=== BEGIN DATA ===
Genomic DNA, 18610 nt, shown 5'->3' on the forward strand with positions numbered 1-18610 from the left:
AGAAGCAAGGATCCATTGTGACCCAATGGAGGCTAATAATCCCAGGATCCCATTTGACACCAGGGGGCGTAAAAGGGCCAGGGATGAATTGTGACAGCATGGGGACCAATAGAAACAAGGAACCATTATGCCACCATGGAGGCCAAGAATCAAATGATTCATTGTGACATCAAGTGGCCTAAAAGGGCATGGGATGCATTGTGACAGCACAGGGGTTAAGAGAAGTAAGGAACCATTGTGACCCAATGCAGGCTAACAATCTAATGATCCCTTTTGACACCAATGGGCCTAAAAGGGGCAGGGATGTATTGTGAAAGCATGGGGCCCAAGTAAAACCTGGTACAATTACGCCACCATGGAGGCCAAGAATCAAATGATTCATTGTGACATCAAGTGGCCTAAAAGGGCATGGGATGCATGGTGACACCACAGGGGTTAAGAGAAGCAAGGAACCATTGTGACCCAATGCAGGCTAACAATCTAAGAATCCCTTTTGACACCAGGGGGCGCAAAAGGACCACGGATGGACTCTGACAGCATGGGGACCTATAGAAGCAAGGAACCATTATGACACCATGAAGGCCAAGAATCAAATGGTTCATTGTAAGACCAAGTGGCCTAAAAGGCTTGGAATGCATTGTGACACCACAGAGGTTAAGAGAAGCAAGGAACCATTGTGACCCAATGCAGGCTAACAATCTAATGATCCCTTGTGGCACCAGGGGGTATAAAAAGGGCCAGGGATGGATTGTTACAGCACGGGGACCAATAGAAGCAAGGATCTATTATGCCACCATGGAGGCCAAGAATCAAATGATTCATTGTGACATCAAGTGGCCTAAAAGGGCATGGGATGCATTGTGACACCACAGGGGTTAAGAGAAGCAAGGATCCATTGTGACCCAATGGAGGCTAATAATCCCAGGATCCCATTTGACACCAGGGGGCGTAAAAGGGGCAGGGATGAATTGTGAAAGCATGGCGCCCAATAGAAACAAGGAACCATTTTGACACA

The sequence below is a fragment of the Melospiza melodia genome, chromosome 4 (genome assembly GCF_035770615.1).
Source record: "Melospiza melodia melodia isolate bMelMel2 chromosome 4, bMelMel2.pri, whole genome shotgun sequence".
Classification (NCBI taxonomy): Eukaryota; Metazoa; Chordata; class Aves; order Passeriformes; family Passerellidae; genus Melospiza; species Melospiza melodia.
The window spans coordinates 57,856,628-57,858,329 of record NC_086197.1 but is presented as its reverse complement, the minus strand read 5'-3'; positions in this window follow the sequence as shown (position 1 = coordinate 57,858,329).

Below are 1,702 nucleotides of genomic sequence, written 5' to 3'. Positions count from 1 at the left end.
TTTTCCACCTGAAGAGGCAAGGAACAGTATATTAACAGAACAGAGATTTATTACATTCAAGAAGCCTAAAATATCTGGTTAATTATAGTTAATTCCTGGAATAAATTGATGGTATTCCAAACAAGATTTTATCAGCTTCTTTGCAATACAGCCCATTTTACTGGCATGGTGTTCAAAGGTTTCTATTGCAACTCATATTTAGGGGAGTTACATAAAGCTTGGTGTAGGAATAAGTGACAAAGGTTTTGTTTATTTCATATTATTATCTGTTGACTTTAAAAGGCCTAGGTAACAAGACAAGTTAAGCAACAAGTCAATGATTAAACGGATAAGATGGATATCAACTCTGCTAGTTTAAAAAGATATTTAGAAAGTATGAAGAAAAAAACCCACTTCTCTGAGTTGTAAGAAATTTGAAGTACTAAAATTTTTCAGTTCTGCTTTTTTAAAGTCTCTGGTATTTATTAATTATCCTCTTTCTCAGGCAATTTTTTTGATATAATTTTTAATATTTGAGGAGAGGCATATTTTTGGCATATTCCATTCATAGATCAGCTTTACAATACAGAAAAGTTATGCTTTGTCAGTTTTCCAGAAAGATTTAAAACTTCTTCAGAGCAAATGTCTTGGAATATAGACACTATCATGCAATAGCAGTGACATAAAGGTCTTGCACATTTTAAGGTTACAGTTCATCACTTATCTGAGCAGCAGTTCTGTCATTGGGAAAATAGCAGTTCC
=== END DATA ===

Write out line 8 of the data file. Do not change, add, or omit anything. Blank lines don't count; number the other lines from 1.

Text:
TTTTCCACCTGAAGAGGCAAGGAACAGTATATTAACAGAACAGAGATTTATTACATTCAAGAAGCCTAAAATATCTGGTTAATTATAGTTAATTCCTGGAATAAATTGATGGTATTCCAAACAAGATTTTATCAGCTTCTTTGCAATACAGCCCATTTTACTGGCATGGTGTTCAAAGGTTTCTATTGCAACTCATATTTAGGGGAGTTACATAAAGCTTGGTGTAGGAATAAGTGACAAAGGTTTTGTTTATTTCATATTATTATCTGTTGACTTTAAAAGGCCTAGGTAACAAGACAAGTTAAGCAACAAGTCAATGATTAAACGGATAAGATGGATATCAACTCTGCTAGTTTAAAAAGATATTTAGAAAGTATGAAGAAAAAAACCCACTTCTCTGAGTTGTAAGAAATTTGAAGTACTAAAATTTTTCAGTTCTGCTTTTTTAAAGTCTCTGGTATTTATTAATTATCCTCTTTCTCAGGCAATTTTTTTGATATAATTTTTAATATTTGAGGAGAGGCATATTTTTGGCATATTCCATTCATAGATCAGCTTTACAATACAGAAAAGTTATGCTTTGTCAGTTTTCCAGAAAGATTTAAAACTTCTTCAGAGCAAATGTCTTGGAATATAGACACTATCATGCAATAGCAGTGACATAAAGGTCTTGCACATTTTAAGGTTACAGTTCATCACTTATCTGAGCAGCAGTTCTGTCATTGGGAAAATAGCAGTTCC